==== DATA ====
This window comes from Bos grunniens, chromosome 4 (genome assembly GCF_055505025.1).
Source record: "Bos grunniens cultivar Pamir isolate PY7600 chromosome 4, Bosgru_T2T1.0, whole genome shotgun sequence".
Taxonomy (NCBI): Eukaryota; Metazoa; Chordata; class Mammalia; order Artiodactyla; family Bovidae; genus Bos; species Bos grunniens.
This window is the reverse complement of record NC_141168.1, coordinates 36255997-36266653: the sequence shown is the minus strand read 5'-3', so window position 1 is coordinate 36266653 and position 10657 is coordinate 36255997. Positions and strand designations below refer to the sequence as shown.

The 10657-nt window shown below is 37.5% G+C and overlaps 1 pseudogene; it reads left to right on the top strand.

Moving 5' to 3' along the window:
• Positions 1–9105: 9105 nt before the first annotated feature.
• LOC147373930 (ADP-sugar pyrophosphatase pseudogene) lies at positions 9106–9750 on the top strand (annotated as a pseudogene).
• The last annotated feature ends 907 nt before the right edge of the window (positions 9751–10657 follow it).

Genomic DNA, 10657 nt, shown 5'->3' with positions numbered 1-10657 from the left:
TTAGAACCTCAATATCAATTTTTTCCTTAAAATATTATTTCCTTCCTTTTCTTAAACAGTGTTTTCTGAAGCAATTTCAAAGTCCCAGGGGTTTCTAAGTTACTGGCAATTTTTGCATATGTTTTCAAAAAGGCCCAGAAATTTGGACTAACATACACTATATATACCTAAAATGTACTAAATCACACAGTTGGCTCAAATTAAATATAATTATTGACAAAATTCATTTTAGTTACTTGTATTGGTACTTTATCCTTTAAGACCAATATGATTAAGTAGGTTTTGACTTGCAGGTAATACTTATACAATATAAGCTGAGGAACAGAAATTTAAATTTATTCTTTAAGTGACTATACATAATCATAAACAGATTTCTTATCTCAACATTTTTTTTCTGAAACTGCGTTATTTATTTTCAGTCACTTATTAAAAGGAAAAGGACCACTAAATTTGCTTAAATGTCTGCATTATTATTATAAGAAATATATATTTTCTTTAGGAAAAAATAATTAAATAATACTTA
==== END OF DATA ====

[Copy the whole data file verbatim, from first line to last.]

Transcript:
This window comes from Bos grunniens, chromosome 4 (genome assembly GCF_055505025.1).
Source record: "Bos grunniens cultivar Pamir isolate PY7600 chromosome 4, Bosgru_T2T1.0, whole genome shotgun sequence".
Taxonomy (NCBI): Eukaryota; Metazoa; Chordata; class Mammalia; order Artiodactyla; family Bovidae; genus Bos; species Bos grunniens.
This window is the reverse complement of record NC_141168.1, coordinates 36255997-36266653: the sequence shown is the minus strand read 5'-3', so window position 1 is coordinate 36266653 and position 10657 is coordinate 36255997. Positions and strand designations below refer to the sequence as shown.

The 10657-nt window shown below is 37.5% G+C and overlaps 1 pseudogene; it reads left to right on the top strand.

Moving 5' to 3' along the window:
• Positions 1–9105: 9105 nt before the first annotated feature.
• LOC147373930 (ADP-sugar pyrophosphatase pseudogene) lies at positions 9106–9750 on the top strand (annotated as a pseudogene).
• The last annotated feature ends 907 nt before the right edge of the window (positions 9751–10657 follow it).

Genomic DNA, 10657 nt, shown 5'->3' with positions numbered 1-10657 from the left:
TTAGAACCTCAATATCAATTTTTTCCTTAAAATATTATTTCCTTCCTTTTCTTAAACAGTGTTTTCTGAAGCAATTTCAAAGTCCCAGGGGTTTCTAAGTTACTGGCAATTTTTGCATATGTTTTCAAAAAGGCCCAGAAATTTGGACTAACATACACTATATATACCTAAAATGTACTAAATCACACAGTTGGCTCAAATTAAATATAATTATTGACAAAATTCATTTTAGTTACTTGTATTGGTACTTTATCCTTTAAGACCAATATGATTAAGTAGGTTTTGACTTGCAGGTAATACTTATACAATATAAGCTGAGGAACAGAAATTTAAATTTATTCTTTAAGTGACTATACATAATCATAAACAGATTTCTTATCTCAACATTTTTTTTCTGAAACTGCGTTATTTATTTTCAGTCACTTATTAAAAGGAAAAGGACCACTAAATTTGCTTAAATGTCTGCATTATTATTATAAGAAATATATATTTTCTTTAGGAAAAAATAATTAAATAATACTTA